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It Takes Two to Tango: A Constructivist Analysis of EU-ASEAN Interregional Relations

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Global Power Europe - Vol. 2

Part of the book series: Global Power Shift ((GLOBAL))

Abstract

Drawing primarily from social constructivist perspectives, this essay traces the contemporary interregional relations of East Asia and the European Union (EU). Considering the constructivist themes of shared identity and interests, I argue that there are fundamental difficulties found in these interregional relations, which must be urgently addressed. Despite the relatively strong economic and political engagement of the Union, the EU continues to be under-valued and misunderstood in the eyes of the East Asian public. With the rise of China as a global power, Europe must reinforce its political capital in other strategic world regions amidst the failures of the EU to reconcile its policy inconsistencies juxtaposed with its self-perception as a ‘normative power.’ This can be seen in EU’s recent engagements with ASEAN as the former has been seen as undetermined in promoting human rights and democratic norms in the region. Nonetheless, EU-ASEAN relations may still be considered as a promising case for the EU to export its model of multi-level governance, and enhance its ‘actorness’ and institutional legitimacy. Finally, in order for interregional relations to be reinvigorated, the two regions must identify and pursue their mutually shared interests such as economic development, democratic proliferation, and human rights provisions.

This essay is an updated and revised version of an earlier peer-reviewed article: Regilme, S.S.F. (2010) The Chimera of Europe’s Normative Power in East Asia: A Constructivist Analysis. Central European Journal of International and Security Studies Volume 5 Issue 1 pp. 69–90

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Notes

  1. 1.

    “Asia”, in this case, broadly refers to ASEAN members as well as the Northeast Asian states (Japan, South Korea and China), and when the term “East Asia” is used, it includes both the ASEAN member states as well as the Northeast Asian states.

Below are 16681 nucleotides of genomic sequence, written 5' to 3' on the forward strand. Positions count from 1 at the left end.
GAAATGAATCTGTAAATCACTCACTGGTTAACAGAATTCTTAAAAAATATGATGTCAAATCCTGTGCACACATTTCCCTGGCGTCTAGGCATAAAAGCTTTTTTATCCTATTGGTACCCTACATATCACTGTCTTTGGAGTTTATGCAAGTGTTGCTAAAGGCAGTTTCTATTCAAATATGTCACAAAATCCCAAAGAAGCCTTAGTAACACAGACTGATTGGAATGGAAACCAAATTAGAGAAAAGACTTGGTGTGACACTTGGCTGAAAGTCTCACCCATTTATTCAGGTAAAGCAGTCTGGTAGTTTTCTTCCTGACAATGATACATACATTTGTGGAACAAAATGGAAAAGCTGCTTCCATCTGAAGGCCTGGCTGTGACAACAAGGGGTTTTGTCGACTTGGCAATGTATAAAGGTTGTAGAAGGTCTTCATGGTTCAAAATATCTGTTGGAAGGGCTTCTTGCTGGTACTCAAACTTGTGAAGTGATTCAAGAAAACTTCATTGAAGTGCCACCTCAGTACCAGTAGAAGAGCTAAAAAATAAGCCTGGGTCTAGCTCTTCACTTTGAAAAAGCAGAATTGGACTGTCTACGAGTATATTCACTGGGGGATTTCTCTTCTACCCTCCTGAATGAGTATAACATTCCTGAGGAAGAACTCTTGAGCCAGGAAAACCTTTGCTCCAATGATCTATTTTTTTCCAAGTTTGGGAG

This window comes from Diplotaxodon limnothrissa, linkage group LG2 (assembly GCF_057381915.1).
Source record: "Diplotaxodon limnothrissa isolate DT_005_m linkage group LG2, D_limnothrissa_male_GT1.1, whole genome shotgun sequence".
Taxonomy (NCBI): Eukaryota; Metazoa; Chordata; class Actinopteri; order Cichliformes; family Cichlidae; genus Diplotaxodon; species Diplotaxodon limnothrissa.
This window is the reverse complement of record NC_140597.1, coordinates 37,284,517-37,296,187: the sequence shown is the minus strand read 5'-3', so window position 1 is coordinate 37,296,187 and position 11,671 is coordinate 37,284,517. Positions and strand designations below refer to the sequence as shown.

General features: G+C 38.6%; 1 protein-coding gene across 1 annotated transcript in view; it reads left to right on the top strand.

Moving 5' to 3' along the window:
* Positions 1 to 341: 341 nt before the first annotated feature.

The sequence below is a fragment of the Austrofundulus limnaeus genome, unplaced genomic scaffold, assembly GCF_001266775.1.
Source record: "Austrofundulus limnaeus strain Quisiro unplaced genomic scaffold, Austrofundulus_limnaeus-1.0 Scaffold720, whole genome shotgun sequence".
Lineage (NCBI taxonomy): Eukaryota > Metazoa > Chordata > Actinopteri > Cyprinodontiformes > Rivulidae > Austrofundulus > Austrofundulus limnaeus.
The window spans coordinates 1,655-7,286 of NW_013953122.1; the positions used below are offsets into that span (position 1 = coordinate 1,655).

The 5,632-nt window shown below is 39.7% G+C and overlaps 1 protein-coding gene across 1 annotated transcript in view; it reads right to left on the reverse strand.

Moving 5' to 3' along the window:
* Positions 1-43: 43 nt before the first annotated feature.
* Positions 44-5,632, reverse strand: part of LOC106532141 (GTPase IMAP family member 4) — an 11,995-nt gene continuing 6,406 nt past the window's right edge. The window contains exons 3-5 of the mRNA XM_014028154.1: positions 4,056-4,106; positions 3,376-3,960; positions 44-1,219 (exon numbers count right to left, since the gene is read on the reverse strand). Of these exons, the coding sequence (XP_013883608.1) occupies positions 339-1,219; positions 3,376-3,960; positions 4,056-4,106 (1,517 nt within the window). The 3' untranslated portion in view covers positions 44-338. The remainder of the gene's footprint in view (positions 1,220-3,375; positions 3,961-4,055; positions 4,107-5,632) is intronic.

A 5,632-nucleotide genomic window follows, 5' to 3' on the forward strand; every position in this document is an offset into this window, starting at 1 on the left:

2. 2.

    For further reading on the global political-economic dimensions of financial and economic regionalism see the work of Grimes (2009) and a critical review of such work by Regilme (2012).

  3. 3.

    The economic strength of East Asia can be gleaned from the East Asian miracle story as well as the economic boom that first started by Japan. For further literature review on East Asian “economic miracle” story, see: Meredith Woo-Cummings. The Developmental State. (Cornell, NY: Cornell University Press, 1999) 346 pages; Chalmers Johnson. MITI and the Japanese Miracle. (Stanford, California: Stanford University Press, 1982), 412 pages; Charles Polidano. “Don’t Discard State Autonomy: Revisiting the East Asian Experience of Development”, in Political Studies Review 49:3 (2001): 513–527; Mark Thompson, “Late industrialisers, Late democratizers: developmental states in the Asia-Pacific”, in Third World Quarterly. (1996), 17(4): 625–647.

  4. 4.

    Alfredo Robles (2008a) contends that the failure of EU-ASEAN Free Trade Agreement can be gleaned from the breakdown of EU’s negotiations with Mercosur wherein “special differentiated treatment” (SDT) was not applied for low-income Mercosur countries. It must be noted, as Robles asserts, that ASEAN’s low-income countries may be the only one who can expect for such “SDT”. Nonetheless, even the high- and middle-income ASEAN countries may still face a very arduous task competing with key EU economic players. In addition, in Robles (2008b), it was contended that there is a misguided perception on how the fast-paced process of EU and ASEAN towards FTA negotiations was considered a success. Accordingly, the EU was compelled to agree to take the ASEAN negotiation format that implied the inclusion of Myanmar, amidst the reinstatement of EU sanctions against Myanmar. This clearly shows another policy inconsistency of the EU in its relations with East Asia. Refer to: Alfredo Robles, “The EU and the ASEAN: Learning from the Failed EU-Mercosur FTA Negotiations,” ASEAN Economic Bulletin 25 (3) (2008a):334–344; Alfredo Robles, “An EU-ASEAN FTA: The EU’s Failures as an International Actor,” European Affairs Review 13: (2008b): 541–560.

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Correspondence to Salvador Santino F. Regilme Jr. .

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Regilme, S.S.F. (2013). It Takes Two to Tango: A Constructivist Analysis of EU-ASEAN Interregional Relations. In: Boening, A., Kremer, JF., van Loon, A. (eds) Global Power Europe - Vol. 2. Global Power Shift. Springer, Berlin, Heidelberg. https://doi.org/10.1007/978-3-642-32416-1_14

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